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Disturbance to wintering western snowy plovers

Biological Conservation

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DOI: 10.1016/S0006-3207(01)00075-1

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Abstract

In order to better understand the nature of disturbances to wintering snowy plovers, I observed snowy plovers and activities that might disturb them at a beach near Devereux Slough in Santa Barbara, California, USA. Disturbance (activity that caused plovers to move or fly) to wintering populations of threatened western snowy plovers was 16 times higher at a public beach than at protected beaches. Wintering plovers reacted to disturbance at half the distance (???40 m) as has been reported for breeding snowy plovers (???80 m). Humans, dogs, crows and other birds were the main sources of disturbance on the public beach, and each snowy plover was disturbed, on average, once every 27 weekend min and once every 43 weekday min. Dogs off leash were a disproportionate source of disturbance. Plovers were more likely to fly from dogs, horses and crows than from humans and other shorebirds. Plovers were less abundant near trail heads. Over short time scales, plovers did not acclimate to or successfully find refuge from disturbance. Feeding rates declined with increased human activity. I used data from these observations to parameterize a model that predicted rates of disturbance given various management actions. The model found that prohibiting dogs and a 30 m buffer zone surrounding a 400 m stretch of beach provided the most protection for plovers for the least amount of impact to beach recreation.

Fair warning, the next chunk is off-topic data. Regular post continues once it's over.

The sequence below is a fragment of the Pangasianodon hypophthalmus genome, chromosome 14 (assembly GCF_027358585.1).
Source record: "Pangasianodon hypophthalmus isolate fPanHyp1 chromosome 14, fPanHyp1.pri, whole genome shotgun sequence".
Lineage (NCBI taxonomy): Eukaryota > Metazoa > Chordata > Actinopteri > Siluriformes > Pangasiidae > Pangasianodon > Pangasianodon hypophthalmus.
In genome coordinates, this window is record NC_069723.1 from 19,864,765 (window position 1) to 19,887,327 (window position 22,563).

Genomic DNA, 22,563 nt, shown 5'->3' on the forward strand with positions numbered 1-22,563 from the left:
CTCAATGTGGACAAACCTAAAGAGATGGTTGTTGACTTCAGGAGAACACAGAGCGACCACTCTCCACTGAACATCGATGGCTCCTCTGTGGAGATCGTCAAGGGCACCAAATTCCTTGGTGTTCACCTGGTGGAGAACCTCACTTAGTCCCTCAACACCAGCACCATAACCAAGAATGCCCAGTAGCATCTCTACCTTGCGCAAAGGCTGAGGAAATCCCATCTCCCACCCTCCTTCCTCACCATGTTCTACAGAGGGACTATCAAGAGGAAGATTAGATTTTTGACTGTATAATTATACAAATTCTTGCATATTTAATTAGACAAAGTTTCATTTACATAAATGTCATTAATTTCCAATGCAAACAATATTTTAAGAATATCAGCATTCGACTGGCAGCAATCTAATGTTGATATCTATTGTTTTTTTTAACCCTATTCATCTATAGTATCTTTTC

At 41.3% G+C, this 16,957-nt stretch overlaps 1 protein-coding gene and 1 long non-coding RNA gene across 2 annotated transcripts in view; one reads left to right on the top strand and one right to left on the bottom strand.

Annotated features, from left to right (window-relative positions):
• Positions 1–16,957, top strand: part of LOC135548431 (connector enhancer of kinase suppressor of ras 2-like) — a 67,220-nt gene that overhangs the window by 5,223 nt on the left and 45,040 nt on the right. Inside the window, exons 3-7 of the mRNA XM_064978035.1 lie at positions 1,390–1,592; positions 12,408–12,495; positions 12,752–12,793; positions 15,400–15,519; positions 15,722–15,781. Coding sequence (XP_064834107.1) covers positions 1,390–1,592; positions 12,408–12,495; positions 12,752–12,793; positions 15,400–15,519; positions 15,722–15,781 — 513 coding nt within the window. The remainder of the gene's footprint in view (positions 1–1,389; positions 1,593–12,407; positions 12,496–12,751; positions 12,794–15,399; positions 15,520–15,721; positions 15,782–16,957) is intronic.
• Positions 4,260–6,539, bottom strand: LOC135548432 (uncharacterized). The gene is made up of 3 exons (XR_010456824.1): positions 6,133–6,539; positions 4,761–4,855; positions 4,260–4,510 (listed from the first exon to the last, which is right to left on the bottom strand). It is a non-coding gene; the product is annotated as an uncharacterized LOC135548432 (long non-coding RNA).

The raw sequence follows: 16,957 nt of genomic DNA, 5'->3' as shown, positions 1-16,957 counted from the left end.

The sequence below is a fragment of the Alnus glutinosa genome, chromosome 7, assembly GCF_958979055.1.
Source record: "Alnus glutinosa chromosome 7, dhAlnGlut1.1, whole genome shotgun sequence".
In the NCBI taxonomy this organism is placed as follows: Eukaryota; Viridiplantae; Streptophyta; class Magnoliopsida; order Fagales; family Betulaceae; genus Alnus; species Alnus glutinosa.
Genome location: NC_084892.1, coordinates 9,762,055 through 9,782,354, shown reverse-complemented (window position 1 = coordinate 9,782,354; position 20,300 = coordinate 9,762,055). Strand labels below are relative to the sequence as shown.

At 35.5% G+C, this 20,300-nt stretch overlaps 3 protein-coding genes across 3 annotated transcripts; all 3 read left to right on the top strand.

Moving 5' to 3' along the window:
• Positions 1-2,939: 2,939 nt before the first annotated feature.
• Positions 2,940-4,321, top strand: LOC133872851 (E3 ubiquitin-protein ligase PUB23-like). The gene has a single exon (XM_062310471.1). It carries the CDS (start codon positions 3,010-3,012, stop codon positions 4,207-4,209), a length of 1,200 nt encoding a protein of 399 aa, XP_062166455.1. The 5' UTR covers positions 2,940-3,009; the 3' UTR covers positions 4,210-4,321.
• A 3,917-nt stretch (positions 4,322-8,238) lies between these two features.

Additional Publication Details

Publication type:
Article
Publication Subtype:
Journal Article
Title:
Disturbance to wintering western snowy plovers
Series title:
Biological Conservation
DOI:
10.1016/S0006-3207(01)00075-1
Volume
101
Issue:
3
Year Published:
2001
Language:
English
Larger Work Type:
Article
Larger Work Subtype:
Journal Article
First page:
315
Last page:
325
Number of Pages:
11